Fair Housing Rights
Know Your Fair Housing Rights
Housing discrimination can occur in ways that mask the true intent of the landlord or seller. Even problems that appear on the surface to be a landlord-tenant dispute may be a discriminatory practice. If something doesn't seem right, it is best to discuss the problem with our office staff or an agency that deals specifically in Fair Housing.
State and federal laws exist to protect your housing rights. It is unlawful for anyone to discriminate against you in your housing due to your:
- Race or Color
- National Origin
- Disability (physical or mental)
- Familial status (pregnant or having children under age 18 in your family)
- In additional, retaliation for opposing an unlawful housing practice or for exercising rights guaranteed under the law is prohibited
Additional protections exist under state or local laws:
- Iowa: sexual orientation and gender identity
- Lincoln, Nebraska: marital status
- Omaha NE: age (over age 40) and marital status
These fair housing laws have the common purpose of eliminating discrimination housing practices, including:
- Refusal to show you an available rental unit or home for sale, or to deny that a property is available for sale or rent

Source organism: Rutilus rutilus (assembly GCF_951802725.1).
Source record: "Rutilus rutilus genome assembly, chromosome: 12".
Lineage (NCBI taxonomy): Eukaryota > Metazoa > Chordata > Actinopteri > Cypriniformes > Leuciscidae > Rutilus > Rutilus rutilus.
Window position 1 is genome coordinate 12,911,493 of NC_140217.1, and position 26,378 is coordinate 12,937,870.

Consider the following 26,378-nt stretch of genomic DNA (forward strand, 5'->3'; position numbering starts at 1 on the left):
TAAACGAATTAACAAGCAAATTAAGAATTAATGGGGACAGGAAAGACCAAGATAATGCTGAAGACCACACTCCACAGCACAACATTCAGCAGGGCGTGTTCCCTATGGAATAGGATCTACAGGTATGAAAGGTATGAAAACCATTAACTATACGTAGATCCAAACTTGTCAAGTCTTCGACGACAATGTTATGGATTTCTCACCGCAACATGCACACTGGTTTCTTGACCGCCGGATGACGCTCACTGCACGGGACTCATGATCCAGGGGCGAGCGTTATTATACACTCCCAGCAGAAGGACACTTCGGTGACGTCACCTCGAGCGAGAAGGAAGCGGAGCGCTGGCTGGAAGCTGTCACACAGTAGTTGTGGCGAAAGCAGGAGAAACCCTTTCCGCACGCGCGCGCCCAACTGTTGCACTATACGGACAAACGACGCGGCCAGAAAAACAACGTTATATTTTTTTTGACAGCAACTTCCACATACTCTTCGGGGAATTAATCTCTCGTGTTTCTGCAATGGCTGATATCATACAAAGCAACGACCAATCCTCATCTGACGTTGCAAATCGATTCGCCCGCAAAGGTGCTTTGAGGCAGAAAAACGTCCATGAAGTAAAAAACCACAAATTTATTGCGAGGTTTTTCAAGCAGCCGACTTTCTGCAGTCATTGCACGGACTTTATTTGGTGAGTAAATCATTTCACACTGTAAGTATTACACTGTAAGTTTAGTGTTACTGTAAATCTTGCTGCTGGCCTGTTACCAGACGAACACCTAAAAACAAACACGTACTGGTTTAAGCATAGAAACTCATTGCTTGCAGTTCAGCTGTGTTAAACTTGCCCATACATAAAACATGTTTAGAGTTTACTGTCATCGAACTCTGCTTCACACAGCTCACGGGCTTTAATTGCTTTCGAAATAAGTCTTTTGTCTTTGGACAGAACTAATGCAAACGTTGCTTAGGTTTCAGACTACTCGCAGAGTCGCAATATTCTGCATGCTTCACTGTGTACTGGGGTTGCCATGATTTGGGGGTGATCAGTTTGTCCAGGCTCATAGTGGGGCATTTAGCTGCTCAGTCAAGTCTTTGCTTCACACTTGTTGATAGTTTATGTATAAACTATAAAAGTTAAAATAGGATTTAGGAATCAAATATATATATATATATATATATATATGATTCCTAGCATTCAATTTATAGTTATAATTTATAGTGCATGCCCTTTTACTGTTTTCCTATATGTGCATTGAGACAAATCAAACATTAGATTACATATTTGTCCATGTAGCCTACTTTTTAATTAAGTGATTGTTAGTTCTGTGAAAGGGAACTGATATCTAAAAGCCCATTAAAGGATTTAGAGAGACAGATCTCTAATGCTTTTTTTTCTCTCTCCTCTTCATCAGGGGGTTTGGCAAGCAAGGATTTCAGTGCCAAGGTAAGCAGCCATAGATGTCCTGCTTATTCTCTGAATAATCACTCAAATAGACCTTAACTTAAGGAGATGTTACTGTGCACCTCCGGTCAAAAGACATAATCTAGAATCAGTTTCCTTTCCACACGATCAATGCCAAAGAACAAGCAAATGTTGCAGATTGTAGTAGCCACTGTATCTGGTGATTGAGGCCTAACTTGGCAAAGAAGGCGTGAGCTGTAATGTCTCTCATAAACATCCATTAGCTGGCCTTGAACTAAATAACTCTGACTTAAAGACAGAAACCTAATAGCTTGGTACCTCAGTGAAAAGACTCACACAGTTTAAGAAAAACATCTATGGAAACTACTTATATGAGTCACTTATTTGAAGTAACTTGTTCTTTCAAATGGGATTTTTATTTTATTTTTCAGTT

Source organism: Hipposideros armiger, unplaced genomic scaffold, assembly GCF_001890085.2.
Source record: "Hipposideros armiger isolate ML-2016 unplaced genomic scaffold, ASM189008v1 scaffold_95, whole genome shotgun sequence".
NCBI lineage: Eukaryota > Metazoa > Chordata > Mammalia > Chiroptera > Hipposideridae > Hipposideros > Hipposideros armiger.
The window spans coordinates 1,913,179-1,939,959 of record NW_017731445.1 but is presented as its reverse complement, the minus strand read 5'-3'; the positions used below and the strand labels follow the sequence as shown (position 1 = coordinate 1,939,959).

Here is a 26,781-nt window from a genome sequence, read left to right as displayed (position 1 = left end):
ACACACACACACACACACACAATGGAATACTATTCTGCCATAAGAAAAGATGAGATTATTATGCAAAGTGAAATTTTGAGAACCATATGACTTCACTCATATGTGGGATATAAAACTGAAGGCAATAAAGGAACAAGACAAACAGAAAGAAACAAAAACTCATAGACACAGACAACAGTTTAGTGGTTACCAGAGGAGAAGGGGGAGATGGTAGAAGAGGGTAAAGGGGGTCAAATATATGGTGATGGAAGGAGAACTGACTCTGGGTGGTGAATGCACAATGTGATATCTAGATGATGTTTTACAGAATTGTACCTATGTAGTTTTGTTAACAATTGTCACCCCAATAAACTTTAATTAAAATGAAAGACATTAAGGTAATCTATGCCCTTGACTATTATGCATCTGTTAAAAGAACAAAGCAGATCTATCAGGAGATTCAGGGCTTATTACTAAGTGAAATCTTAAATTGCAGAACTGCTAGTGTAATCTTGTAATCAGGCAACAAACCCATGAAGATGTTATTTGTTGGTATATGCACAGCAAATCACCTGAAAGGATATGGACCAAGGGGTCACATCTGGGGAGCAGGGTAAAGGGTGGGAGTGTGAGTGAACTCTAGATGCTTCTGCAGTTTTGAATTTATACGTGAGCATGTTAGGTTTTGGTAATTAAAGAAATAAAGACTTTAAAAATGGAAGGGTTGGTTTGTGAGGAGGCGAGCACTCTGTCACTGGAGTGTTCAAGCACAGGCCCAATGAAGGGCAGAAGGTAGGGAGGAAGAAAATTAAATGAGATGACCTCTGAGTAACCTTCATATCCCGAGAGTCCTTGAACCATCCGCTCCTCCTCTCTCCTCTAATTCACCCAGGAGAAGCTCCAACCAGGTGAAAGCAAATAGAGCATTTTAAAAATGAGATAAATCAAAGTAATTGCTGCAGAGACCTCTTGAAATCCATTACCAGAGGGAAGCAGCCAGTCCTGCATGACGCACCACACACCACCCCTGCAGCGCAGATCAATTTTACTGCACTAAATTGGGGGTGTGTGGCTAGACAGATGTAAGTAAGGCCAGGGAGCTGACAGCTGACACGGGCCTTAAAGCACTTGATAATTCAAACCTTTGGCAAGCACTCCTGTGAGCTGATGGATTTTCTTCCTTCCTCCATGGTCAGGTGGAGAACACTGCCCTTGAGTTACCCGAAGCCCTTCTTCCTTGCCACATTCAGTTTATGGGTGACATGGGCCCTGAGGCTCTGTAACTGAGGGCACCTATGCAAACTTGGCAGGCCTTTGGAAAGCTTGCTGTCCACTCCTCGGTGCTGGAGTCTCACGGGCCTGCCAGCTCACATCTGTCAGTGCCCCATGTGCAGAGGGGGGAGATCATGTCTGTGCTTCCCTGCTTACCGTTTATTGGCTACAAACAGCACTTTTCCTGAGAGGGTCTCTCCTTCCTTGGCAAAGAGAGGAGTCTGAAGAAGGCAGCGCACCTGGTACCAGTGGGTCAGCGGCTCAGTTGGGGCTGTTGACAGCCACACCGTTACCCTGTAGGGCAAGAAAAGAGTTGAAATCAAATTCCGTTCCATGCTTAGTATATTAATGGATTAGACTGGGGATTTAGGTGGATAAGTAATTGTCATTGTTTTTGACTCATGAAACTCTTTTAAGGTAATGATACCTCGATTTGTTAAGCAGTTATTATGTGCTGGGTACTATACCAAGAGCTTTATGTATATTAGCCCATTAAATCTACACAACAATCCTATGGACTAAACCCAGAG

- Refusal to transmit an offer to buy or rent a dwelling
- Refusal to actually rent, lease or sell to you
- To create unequal terms, conditions or privileges on sales or rental, including demands of sexual favors in exchange for housing
- To limit housing choices by "steering" people to predetermined areas of a city or even buildings within a complex
- To play on racial stereotypes and fears to induce sales ("blockbusting")
- To limit sales, financing and insurance based on the racial composition of the neighborhood ("red-lining")
In addition, the law contains specific protections for people with disabilities. Landlords must make reasonable accommodations to policies or practices if related to your disability (such as allowing you to have a service or companion animal despite lease restrictions on "pets"). They must also allow you to make reasonable modifications to your unit if related to your disability. These matters are fact-specific, and you should contact help.
If you believe that you have been discriminated against in any housing transactions (rental, sales, financing or insurance), you have the right to have your complaint investigated by the U.S. Department of Housing and Urban Development. There is help for you to prepare your complaint to HUD. You have 365 days from the date you were subjected to a discriminatory housing practice to file your complaint, and two years from that same date to file a lawsuit in the federal court if you so choose.
Renters have rights and you need to know as much about what you are agreeing to when you enter a rental agreement. Watch this video to learn more.
You need to know our rights when you are considering a home purchase. Watch this video to learn more!
If you feel you have experienced the injustice of "housing discrimination" please refer to this link:
or contact: Pamela Thomsen, Fair Housing Representative, at
Three Rivers Housing Development Corporation
448 S. 13th Street Tekamah, NE 68061